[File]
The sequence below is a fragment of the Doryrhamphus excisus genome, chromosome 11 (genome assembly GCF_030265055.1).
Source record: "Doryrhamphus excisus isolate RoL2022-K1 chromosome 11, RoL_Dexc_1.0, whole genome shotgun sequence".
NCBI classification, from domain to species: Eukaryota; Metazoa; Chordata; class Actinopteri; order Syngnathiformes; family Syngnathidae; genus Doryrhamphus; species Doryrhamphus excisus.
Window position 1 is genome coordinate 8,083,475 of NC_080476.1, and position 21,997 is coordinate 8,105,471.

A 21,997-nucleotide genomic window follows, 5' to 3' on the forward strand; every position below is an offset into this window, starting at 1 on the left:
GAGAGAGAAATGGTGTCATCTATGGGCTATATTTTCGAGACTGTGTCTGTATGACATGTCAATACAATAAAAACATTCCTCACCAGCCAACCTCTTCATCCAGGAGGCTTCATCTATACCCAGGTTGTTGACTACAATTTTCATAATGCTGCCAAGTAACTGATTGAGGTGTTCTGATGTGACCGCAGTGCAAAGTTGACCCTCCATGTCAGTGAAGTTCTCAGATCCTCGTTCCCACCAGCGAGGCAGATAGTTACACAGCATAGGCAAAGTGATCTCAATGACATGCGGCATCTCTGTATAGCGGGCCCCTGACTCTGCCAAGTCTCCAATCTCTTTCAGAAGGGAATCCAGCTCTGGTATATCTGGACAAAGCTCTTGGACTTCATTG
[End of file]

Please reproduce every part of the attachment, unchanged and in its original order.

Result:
The sequence below is a fragment of the Doryrhamphus excisus genome, chromosome 11 (genome assembly GCF_030265055.1).
Source record: "Doryrhamphus excisus isolate RoL2022-K1 chromosome 11, RoL_Dexc_1.0, whole genome shotgun sequence".
NCBI classification, from domain to species: Eukaryota; Metazoa; Chordata; class Actinopteri; order Syngnathiformes; family Syngnathidae; genus Doryrhamphus; species Doryrhamphus excisus.
Window position 1 is genome coordinate 8,083,475 of NC_080476.1, and position 21,997 is coordinate 8,105,471.

A 21,997-nucleotide genomic window follows, 5' to 3' on the forward strand; every position below is an offset into this window, starting at 1 on the left:
GAGAGAGAAATGGTGTCATCTATGGGCTATATTTTCGAGACTGTGTCTGTATGACATGTCAATACAATAAAAACATTCCTCACCAGCCAACCTCTTCATCCAGGAGGCTTCATCTATACCCAGGTTGTTGACTACAATTTTCATAATGCTGCCAAGTAACTGATTGAGGTGTTCTGATGTGACCGCAGTGCAAAGTTGACCCTCCATGTCAGTGAAGTTCTCAGATCCTCGTTCCCACCAGCGAGGCAGATAGTTACACAGCATAGGCAAAGTGATCTCAATGACATGCGGCATCTCTGTATAGCGGGCCCCTGACTCTGCCAAGTCTCCAATCTCTTTCAGAAGGGAATCCAGCTCTGGTATATCTGGACAAAGCTCTTGGACTTCATTG